by Charles La Shure
This myth tells of the first settlement on Cheju Island, located off the southern coast of the Korean Peninsula. In the beginning, before any people roamed the land, three demigods (Koeulla, Pueulla, and Yangeulla) emerged from the ground. They wandered through the land and hunted, making clothes from the skins and subsisting on the meat. One day they discovered a large wooden chest on the eastern shore of the island. They opened up the chest and a messenger wearing a purple robe and red belt emerged. Also in the chest was a stone box, and inside were three girls wearing blue clothing, a calf, a colt, and the five grains (barley, rice, soybean, foxtail millet, and millet; in Korean folk literature these five grains represent all of agriculture).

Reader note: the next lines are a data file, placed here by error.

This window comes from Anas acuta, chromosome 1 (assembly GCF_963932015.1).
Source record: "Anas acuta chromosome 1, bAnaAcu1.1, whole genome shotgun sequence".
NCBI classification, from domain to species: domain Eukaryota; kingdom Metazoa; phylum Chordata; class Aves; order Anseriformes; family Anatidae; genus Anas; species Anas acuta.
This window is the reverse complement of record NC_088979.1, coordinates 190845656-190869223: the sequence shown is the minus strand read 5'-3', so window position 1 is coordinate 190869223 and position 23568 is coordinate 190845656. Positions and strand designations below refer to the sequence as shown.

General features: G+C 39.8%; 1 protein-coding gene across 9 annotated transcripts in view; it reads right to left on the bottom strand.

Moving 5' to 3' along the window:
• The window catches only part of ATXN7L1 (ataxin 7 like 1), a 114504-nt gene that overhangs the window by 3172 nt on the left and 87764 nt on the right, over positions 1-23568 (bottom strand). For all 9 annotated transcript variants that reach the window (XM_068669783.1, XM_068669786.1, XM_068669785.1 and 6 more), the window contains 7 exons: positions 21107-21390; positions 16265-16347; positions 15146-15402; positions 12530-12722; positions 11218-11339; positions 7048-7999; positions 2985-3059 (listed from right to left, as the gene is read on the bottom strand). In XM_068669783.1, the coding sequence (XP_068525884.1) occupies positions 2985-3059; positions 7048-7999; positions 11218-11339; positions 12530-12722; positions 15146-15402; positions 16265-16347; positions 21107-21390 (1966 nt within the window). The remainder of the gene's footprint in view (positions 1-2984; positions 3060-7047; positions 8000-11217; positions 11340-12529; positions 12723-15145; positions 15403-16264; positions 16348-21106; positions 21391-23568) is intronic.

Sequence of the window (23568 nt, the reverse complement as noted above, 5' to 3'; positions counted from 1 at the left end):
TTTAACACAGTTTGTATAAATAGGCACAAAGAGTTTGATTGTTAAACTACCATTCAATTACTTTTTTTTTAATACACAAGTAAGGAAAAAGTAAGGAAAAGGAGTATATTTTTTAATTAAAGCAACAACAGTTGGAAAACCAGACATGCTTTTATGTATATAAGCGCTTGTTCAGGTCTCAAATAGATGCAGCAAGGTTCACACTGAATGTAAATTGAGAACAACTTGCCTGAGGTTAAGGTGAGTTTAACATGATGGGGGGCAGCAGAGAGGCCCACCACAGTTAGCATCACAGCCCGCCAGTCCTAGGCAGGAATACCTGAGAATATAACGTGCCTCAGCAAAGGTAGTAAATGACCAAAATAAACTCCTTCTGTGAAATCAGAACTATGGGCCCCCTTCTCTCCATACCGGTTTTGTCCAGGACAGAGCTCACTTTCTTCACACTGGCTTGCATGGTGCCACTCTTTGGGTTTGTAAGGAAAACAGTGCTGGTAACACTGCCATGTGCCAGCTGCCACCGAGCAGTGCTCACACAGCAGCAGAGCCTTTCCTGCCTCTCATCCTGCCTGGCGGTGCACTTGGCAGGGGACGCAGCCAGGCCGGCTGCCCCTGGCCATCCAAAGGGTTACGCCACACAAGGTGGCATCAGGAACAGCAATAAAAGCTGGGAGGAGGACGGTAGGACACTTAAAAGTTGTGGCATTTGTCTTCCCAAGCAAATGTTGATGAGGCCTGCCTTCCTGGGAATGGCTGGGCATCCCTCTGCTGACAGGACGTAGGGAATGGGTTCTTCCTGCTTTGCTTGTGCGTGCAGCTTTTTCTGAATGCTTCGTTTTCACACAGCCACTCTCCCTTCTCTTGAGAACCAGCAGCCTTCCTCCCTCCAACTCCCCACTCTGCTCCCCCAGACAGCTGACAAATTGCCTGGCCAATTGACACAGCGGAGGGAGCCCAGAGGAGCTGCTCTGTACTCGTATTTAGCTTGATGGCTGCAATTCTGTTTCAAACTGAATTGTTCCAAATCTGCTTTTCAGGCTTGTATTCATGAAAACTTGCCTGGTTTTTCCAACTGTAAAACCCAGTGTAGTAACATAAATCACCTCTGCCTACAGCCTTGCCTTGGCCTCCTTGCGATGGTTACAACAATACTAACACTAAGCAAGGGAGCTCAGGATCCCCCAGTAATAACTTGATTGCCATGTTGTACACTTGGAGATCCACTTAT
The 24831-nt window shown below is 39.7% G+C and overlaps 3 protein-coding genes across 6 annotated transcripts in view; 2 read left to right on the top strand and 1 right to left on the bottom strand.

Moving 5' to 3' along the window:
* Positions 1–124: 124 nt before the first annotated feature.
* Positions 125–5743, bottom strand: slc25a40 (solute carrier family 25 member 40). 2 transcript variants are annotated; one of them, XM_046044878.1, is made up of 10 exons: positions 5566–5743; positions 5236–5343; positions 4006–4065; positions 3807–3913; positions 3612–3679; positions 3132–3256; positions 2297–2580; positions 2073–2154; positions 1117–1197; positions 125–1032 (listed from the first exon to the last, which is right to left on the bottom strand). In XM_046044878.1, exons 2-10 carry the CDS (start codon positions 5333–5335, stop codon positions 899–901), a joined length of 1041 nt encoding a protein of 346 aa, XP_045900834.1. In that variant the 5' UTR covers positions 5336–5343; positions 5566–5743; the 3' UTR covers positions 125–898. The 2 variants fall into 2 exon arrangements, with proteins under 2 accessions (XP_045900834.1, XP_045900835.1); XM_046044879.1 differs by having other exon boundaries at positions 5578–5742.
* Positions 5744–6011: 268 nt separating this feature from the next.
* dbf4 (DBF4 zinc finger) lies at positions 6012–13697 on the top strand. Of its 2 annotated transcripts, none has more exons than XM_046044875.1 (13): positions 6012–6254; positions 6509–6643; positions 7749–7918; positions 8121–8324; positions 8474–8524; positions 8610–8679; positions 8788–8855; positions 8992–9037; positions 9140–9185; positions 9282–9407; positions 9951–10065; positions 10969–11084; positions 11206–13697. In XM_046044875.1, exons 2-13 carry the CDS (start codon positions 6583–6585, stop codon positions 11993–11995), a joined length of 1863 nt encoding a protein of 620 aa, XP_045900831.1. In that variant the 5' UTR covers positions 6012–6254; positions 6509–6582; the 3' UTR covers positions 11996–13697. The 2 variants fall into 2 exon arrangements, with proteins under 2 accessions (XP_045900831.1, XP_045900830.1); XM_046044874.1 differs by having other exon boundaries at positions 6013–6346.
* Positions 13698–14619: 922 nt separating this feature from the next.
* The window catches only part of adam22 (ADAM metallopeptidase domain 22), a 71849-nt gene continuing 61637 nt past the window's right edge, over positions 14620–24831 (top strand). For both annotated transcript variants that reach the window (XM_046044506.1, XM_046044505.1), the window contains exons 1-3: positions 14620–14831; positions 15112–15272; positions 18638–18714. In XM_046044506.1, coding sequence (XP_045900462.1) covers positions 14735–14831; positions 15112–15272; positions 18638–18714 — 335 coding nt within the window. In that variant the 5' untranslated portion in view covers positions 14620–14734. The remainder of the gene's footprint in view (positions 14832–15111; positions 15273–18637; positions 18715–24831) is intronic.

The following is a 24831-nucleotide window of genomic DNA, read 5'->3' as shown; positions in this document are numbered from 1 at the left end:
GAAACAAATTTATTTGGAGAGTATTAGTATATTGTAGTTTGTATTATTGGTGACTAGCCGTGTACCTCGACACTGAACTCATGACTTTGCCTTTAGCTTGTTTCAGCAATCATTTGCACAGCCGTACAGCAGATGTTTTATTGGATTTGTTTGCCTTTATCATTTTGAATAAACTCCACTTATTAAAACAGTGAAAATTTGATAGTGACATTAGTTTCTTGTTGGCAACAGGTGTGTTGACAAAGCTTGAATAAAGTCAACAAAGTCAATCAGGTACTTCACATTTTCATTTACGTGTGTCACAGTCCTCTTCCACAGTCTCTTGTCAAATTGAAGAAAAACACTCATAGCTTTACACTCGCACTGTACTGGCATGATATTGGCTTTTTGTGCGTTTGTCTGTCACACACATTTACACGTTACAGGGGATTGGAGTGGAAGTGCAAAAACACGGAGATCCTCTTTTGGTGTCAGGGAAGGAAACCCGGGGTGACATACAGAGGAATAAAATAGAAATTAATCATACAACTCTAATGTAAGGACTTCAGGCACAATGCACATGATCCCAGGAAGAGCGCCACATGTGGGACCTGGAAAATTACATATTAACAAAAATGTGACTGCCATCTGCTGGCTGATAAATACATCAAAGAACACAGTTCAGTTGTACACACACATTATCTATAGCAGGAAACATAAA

The messenger announced that they had been sent from Byeongnang (some sources indicate that the messenger and girls came from Japan, which makes geographical sense). The king of that land had sent the girls to be the brides of the three demigods. After delivering his message, the messenger returned to his land on a cloud. The three demigods each married and went their separate ways, founding each their own village.